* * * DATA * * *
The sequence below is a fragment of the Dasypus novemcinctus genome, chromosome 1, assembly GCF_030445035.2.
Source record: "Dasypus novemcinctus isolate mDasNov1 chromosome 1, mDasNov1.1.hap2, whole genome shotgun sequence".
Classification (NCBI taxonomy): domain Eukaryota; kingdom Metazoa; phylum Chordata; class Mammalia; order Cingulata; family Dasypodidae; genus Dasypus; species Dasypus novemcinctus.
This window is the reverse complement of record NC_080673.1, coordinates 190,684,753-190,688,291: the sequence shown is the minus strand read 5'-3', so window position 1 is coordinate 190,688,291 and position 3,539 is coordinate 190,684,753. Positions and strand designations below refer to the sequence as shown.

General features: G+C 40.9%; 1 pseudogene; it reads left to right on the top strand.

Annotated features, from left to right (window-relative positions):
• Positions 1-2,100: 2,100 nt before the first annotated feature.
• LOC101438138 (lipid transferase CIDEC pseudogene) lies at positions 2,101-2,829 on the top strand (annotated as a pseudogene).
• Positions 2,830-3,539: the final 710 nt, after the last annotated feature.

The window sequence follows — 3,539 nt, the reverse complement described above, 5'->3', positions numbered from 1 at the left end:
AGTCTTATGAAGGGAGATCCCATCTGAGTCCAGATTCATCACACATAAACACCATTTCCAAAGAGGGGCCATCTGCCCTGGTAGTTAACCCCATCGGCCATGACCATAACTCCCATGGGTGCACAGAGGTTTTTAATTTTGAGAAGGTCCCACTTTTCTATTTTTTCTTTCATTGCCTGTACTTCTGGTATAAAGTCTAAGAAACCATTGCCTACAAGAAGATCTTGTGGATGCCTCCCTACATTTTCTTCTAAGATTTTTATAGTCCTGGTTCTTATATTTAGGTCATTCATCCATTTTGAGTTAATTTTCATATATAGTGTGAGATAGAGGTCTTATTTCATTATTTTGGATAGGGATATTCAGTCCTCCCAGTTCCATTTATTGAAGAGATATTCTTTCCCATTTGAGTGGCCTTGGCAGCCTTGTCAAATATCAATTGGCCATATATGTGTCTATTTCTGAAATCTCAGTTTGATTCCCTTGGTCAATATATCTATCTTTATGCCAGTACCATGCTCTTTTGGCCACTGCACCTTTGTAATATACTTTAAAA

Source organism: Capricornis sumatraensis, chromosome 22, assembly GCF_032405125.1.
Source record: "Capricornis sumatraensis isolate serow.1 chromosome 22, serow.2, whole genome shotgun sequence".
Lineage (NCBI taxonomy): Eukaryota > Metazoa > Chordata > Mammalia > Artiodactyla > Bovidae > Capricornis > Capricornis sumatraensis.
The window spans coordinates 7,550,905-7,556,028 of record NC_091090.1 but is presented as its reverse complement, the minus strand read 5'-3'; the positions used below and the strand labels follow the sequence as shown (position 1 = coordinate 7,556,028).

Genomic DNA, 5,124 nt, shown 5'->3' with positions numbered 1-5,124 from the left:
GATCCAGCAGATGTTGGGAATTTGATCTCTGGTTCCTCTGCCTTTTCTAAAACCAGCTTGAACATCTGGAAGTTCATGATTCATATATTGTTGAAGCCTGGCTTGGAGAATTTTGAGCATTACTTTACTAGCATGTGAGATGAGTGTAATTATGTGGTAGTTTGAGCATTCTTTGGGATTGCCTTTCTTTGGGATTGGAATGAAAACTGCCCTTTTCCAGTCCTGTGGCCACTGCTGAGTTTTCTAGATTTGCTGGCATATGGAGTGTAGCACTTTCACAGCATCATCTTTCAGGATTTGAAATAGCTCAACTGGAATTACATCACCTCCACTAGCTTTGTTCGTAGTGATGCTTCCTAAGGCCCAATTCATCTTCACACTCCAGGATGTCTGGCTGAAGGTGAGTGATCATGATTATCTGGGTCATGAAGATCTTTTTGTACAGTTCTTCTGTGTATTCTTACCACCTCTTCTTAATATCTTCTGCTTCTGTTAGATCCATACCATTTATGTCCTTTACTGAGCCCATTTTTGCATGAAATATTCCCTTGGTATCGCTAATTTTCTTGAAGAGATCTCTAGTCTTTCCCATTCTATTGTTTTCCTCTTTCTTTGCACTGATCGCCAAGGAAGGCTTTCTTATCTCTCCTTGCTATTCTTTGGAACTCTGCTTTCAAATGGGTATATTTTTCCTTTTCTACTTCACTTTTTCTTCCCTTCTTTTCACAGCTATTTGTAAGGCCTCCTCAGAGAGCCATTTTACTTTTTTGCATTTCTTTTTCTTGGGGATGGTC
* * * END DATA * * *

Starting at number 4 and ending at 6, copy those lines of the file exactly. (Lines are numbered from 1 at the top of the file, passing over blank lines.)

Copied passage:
This window is the reverse complement of record NC_080673.1, coordinates 190,684,753-190,688,291: the sequence shown is the minus strand read 5'-3', so window position 1 is coordinate 190,688,291 and position 3,539 is coordinate 190,684,753. Positions and strand designations below refer to the sequence as shown.

General features: G+C 40.9%; 1 pseudogene; it reads left to right on the top strand.

Annotated features, from left to right (window-relative positions):